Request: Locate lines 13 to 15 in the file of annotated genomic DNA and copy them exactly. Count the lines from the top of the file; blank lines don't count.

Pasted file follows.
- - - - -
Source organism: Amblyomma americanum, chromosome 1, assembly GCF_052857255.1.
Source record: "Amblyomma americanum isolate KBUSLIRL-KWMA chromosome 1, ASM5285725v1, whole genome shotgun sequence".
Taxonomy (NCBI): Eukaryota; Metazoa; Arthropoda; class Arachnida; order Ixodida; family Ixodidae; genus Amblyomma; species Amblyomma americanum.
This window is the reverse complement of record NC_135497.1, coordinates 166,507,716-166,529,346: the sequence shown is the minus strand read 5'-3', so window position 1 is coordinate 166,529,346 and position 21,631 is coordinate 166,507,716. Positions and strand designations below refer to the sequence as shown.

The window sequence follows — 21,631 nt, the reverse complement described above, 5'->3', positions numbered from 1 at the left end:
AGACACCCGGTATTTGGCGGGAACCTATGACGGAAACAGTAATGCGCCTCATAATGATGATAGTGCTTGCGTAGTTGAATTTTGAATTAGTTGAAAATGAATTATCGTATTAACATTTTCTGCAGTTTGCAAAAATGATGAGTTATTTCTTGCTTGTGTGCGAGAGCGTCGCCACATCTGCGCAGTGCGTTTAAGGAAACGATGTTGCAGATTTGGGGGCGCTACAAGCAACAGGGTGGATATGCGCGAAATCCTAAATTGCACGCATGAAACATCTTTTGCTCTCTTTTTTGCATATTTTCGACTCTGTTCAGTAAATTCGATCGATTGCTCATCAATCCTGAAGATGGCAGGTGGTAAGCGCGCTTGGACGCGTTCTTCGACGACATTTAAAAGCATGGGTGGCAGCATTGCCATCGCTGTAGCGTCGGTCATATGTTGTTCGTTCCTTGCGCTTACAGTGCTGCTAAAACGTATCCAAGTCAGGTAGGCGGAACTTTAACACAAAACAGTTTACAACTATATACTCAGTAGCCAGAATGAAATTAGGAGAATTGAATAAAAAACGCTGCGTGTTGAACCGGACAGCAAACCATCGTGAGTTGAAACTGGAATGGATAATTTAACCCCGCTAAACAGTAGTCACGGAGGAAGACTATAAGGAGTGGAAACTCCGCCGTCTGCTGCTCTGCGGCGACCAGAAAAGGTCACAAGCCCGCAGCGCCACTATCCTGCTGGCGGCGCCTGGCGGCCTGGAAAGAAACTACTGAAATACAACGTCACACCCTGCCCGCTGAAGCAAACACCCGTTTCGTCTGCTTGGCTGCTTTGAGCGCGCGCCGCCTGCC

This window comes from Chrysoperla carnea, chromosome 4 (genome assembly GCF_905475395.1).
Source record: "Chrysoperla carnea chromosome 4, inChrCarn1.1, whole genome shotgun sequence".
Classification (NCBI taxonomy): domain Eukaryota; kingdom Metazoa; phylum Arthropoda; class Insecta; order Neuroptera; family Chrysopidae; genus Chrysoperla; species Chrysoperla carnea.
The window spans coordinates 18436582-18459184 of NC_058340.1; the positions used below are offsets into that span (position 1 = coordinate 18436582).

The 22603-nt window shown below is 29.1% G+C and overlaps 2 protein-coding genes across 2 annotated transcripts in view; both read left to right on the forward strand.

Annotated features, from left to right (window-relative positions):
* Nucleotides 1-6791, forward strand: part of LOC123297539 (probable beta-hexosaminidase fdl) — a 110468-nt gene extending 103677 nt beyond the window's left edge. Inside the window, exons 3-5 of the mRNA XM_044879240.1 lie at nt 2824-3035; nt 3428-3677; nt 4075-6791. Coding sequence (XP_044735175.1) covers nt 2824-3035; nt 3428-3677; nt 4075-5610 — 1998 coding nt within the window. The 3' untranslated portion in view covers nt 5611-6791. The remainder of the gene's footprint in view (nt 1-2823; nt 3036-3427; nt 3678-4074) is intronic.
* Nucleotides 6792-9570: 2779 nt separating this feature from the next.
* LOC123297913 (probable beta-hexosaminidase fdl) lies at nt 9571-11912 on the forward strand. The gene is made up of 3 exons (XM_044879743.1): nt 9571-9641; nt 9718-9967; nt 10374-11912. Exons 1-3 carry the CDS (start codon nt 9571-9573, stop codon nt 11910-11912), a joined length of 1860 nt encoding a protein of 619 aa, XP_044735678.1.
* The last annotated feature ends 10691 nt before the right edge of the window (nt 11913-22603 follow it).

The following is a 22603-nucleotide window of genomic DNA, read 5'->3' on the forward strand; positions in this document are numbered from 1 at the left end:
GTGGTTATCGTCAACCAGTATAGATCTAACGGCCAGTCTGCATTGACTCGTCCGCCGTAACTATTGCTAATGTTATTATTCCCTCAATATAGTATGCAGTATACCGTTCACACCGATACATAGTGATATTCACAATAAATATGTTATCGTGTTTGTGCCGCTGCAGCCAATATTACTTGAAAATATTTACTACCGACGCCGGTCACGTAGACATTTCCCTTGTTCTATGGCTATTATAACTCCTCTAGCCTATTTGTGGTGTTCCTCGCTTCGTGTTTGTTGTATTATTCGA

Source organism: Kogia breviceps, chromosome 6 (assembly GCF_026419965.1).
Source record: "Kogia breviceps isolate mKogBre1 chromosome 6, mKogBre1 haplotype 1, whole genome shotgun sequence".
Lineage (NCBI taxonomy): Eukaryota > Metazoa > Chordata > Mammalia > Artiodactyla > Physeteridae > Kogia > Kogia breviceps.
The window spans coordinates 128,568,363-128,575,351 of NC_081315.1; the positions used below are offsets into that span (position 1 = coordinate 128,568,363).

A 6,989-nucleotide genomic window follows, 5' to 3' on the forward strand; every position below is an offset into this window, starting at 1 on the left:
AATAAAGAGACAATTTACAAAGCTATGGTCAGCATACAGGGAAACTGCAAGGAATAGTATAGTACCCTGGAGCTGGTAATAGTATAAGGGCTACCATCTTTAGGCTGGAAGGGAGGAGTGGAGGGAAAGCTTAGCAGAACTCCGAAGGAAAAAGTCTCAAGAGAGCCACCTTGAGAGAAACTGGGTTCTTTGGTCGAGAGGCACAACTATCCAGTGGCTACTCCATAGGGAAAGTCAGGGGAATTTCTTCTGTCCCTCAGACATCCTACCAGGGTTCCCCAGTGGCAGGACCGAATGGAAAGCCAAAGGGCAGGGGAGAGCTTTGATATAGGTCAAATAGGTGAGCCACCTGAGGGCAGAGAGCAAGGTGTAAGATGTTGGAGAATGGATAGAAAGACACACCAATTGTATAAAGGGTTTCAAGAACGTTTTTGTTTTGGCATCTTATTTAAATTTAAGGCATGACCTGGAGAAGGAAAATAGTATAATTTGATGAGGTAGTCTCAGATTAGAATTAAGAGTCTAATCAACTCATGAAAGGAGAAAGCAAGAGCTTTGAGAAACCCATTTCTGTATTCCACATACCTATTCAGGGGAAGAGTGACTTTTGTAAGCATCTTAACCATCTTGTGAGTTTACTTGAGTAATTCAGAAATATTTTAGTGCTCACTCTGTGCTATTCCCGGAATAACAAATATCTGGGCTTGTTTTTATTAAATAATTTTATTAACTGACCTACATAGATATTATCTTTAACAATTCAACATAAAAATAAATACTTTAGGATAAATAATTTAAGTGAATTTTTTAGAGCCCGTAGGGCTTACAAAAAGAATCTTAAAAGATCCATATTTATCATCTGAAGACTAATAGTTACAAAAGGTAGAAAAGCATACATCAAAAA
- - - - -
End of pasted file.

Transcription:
* Nucleotides 1-6791, forward strand: part of LOC123297539 (probable beta-hexosaminidase fdl) — a 110468-nt gene extending 103677 nt beyond the window's left edge. Inside the window, exons 3-5 of the mRNA XM_044879240.1 lie at nt 2824-3035; nt 3428-3677; nt 4075-6791. Coding sequence (XP_044735175.1) covers nt 2824-3035; nt 3428-3677; nt 4075-5610 — 1998 coding nt within the window. The 3' untranslated portion in view covers nt 5611-6791. The remainder of the gene's footprint in view (nt 1-2823; nt 3036-3427; nt 3678-4074) is intronic.
* Nucleotides 6792-9570: 2779 nt separating this feature from the next.
* LOC123297913 (probable beta-hexosaminidase fdl) lies at nt 9571-11912 on the forward strand. The gene is made up of 3 exons (XM_044879743.1): nt 9571-9641; nt 9718-9967; nt 10374-11912. Exons 1-3 carry the CDS (start codon nt 9571-9573, stop codon nt 11910-11912), a joined length of 1860 nt encoding a protein of 619 aa, XP_044735678.1.